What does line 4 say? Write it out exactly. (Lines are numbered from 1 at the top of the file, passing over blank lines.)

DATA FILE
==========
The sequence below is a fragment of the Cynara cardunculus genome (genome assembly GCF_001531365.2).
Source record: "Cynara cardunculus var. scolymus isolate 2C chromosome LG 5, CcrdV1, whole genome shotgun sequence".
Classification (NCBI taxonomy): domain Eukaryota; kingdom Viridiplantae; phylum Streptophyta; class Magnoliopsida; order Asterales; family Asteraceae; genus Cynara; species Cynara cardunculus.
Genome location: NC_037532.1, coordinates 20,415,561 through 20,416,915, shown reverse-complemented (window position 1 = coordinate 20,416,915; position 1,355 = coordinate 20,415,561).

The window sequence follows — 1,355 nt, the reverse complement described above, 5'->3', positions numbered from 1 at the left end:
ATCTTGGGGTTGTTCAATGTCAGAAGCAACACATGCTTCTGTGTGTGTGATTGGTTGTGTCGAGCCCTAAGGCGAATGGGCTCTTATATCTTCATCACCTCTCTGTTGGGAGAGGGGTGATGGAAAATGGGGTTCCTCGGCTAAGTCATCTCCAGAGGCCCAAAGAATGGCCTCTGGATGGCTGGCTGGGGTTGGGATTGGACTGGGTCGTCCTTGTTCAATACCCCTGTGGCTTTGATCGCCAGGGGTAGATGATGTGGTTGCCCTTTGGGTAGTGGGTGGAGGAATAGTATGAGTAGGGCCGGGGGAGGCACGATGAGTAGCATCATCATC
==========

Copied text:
Genome location: NC_037532.1, coordinates 20,415,561 through 20,416,915, shown reverse-complemented (window position 1 = coordinate 20,416,915; position 1,355 = coordinate 20,415,561).